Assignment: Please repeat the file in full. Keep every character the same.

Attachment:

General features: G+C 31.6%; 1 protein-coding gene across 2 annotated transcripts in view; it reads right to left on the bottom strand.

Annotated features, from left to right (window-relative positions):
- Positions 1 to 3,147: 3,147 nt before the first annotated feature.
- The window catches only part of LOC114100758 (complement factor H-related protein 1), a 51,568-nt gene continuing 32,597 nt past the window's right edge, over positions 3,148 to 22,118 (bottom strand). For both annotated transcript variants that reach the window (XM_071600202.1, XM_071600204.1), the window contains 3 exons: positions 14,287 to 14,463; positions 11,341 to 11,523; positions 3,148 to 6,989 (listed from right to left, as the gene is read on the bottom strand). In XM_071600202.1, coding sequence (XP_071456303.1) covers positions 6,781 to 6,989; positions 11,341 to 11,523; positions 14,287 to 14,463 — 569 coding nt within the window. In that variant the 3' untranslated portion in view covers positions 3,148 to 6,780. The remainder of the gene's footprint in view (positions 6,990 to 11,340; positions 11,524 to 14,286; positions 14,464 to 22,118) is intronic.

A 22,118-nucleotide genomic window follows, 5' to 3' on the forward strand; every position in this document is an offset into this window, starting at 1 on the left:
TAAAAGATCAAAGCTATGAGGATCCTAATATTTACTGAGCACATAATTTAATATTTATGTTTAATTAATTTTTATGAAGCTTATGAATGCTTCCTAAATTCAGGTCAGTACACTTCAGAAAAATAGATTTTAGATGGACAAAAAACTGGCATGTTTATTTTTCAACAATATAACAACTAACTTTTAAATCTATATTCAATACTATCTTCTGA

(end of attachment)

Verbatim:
General features: G+C 31.6%; 1 protein-coding gene across 2 annotated transcripts in view; it reads right to left on the bottom strand.

Annotated features, from left to right (window-relative positions):
- Positions 1 to 3,147: 3,147 nt before the first annotated feature.
- The window catches only part of LOC114100758 (complement factor H-related protein 1), a 51,568-nt gene continuing 32,597 nt past the window's right edge, over positions 3,148 to 22,118 (bottom strand). For both annotated transcript variants that reach the window (XM_071600202.1, XM_071600204.1), the window contains 3 exons: positions 14,287 to 14,463; positions 11,341 to 11,523; positions 3,148 to 6,989 (listed from right to left, as the gene is read on the bottom strand). In XM_071600202.1, coding sequence (XP_071456303.1) covers positions 6,781 to 6,989; positions 11,341 to 11,523; positions 14,287 to 14,463 — 569 coding nt within the window. In that variant the 3' untranslated portion in view covers positions 3,148 to 6,780. The remainder of the gene's footprint in view (positions 6,990 to 11,340; positions 11,524 to 14,286; positions 14,464 to 22,118) is intronic.

A 22,118-nucleotide genomic window follows, 5' to 3' on the forward strand; every position in this document is an offset into this window, starting at 1 on the left:
TAAAAGATCAAAGCTATGAGGATCCTAATATTTACTGAGCACATAATTTAATATTTATGTTTAATTAATTTTTATGAAGCTTATGAATGCTTCCTAAATTCAGGTCAGTACACTTCAGAAAAATAGATTTTAGATGGACAAAAAACTGGCATGTTTATTTTTCAACAATATAACAACTAACTTTTAAATCTATATTCAATACTATCTTCTGA